'I felt the heat as soon as I landed'
Indian expat Mohammed Ihsan bin Abdullah recalls his first fasting after reaching the UAE in 2012.
Like any new person in a foreign land, it wasn't easy for Indian expat Mohammed Ihsan bin Abdullah to fast for the first time in the hot weather of the UAE.
Ihsan arrived in the UAE in July 2012, the hottest month of the year, on the 15th day of the holy month of Ramadan. And it was "tough" said Ihsan, a practicing Muslim from Malabppuram district in Kerala.
"It was a tough experience for me as I had never fasted in such hot temperatures," he said.
"I remember landing here at night and feeling the heat. I was sweating as we walked from the airport to the car parking area."
He said his cousin, who picked him from the airport, advised him to drink a lot of water during suhoor so that he stays hydrated in the hot temperatures.
"I took three glasses of water and biryani rice for my first Suhoor here. But by noon, I was already thirsty," said Ihsan.
"I had reported to my employer's office but was lucky enough to have an off that day. I was taken to the company accommodation in Baniyas area where I spent the rest of my day indoors."
He added: "I couldn't risk going outside in the sun again as it would have meant breaking my fast by drinking water to avoid dehydration. The fasting day here was also a long one- about 15 hours compared to 13 hours of fasting back home."
The Indian expat said his first three days of fasting in the UAE were hard but later he got used to the situation.
But he confessed that the holy month of Ramadan in a new country was different from how it was back home in India.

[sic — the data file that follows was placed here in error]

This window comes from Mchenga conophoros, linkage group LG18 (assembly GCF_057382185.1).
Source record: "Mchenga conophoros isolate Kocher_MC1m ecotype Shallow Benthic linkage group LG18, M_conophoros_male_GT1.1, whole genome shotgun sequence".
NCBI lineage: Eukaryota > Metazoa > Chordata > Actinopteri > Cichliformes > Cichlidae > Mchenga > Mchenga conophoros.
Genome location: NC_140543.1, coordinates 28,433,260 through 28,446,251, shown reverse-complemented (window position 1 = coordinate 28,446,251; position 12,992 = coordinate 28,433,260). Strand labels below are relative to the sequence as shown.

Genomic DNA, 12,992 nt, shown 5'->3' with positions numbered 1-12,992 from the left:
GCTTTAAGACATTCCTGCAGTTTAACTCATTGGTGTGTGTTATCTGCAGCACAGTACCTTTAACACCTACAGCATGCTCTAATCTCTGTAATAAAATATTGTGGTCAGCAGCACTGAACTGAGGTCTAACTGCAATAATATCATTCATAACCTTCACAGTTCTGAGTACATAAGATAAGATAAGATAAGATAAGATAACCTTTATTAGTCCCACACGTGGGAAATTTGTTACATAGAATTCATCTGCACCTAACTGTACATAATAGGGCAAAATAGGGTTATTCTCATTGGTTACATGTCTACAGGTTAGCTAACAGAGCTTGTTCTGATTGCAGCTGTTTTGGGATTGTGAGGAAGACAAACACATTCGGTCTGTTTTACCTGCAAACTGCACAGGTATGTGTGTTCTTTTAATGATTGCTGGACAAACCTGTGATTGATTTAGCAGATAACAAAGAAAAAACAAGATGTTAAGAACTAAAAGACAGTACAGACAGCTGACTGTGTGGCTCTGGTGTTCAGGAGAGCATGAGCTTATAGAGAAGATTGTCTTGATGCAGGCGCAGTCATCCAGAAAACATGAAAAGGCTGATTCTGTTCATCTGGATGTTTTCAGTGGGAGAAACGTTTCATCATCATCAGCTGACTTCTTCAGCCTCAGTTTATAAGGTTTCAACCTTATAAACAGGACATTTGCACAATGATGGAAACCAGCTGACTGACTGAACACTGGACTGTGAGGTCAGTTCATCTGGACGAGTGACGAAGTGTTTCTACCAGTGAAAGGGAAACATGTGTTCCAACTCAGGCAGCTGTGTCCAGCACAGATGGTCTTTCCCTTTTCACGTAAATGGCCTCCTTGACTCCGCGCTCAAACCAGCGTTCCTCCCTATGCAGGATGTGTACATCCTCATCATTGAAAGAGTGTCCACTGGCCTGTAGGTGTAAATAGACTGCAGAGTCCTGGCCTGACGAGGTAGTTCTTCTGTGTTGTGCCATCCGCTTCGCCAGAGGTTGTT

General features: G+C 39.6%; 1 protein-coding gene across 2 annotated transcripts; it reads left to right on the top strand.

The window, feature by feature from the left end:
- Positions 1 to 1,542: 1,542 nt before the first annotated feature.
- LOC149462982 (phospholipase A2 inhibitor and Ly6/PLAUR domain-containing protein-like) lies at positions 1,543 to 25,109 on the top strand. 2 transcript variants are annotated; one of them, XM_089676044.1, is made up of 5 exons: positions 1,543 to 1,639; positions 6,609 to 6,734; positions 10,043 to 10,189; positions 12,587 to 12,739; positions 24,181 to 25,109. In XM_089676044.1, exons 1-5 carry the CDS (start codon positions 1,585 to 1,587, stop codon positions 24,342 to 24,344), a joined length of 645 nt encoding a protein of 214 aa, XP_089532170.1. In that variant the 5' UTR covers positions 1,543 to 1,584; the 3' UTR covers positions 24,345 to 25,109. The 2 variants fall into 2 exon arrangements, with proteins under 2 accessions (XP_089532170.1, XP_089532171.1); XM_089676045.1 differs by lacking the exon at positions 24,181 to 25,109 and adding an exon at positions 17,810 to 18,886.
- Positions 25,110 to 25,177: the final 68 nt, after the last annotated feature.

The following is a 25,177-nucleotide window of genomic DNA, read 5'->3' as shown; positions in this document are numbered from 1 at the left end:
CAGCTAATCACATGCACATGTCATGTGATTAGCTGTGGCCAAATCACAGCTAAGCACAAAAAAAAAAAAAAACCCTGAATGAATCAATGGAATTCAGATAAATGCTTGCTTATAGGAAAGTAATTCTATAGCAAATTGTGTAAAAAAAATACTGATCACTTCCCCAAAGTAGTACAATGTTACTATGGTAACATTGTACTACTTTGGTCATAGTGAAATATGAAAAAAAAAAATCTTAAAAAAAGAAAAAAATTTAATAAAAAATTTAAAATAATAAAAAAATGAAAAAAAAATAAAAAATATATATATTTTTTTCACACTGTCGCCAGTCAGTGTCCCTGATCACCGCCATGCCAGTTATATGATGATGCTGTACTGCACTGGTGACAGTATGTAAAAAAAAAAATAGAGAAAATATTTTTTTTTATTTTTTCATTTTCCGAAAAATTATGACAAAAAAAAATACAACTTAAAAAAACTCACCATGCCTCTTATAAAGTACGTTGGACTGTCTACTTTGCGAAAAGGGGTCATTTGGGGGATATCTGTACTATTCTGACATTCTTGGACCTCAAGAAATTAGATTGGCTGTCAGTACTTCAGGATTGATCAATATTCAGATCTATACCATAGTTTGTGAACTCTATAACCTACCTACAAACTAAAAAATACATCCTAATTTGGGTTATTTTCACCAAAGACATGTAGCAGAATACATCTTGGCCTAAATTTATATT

"I found Ramadan in the UAE totally different from India. In India, our extended family with uncles, aunties, my parents and we the children always gathered at our grandparents' place for Iftar," he said.
"At home it's family getting together, having joint meals and exchanging gifts. It used to be a joyous month for us."
Ihsan says it was, however, different here as he had to endure days of loneliness.
"You know when I arrived here, I was put on the afternoon shift. My duty was from 2pm to 10pm and always had my iftar from office," said Ihsan, 29, who has been working as the operations and maintenance officer at the Tunnel Traffic Control Centre in Abu Dhabi since he came to the UAE.
"I used to break my fast alone at work, sometimes with some Muslim colleagues. And it was a bit weird compared to what I was used to back home. I always felt lonely and couldn't enjoy the meals."
And during the weekend, Ihsan said he used to visit his cousin brother in Maqta area who was staying with family and had some iftar with them. "I felt a bit of relief whenever I visited my cousin and had iftar together as family," he said.
He said also the food here was different from that their meals used to have. "Here it was Biryani rice, Hubza and samosa unlike home where we had plenty of dishes," he said.
But as time went on, he says he got used to the situation.
"I now find Ramadan normal here and I enjoy it. The good thing with this country is that spirit of Ramadan is felt everywhere, be it in workplaces, shopping malls, you can see that all people are in the holy month," said Ihsan.
"Also, there is plenty of time to worship Allah during Ramadan given the conducive Muslim environment."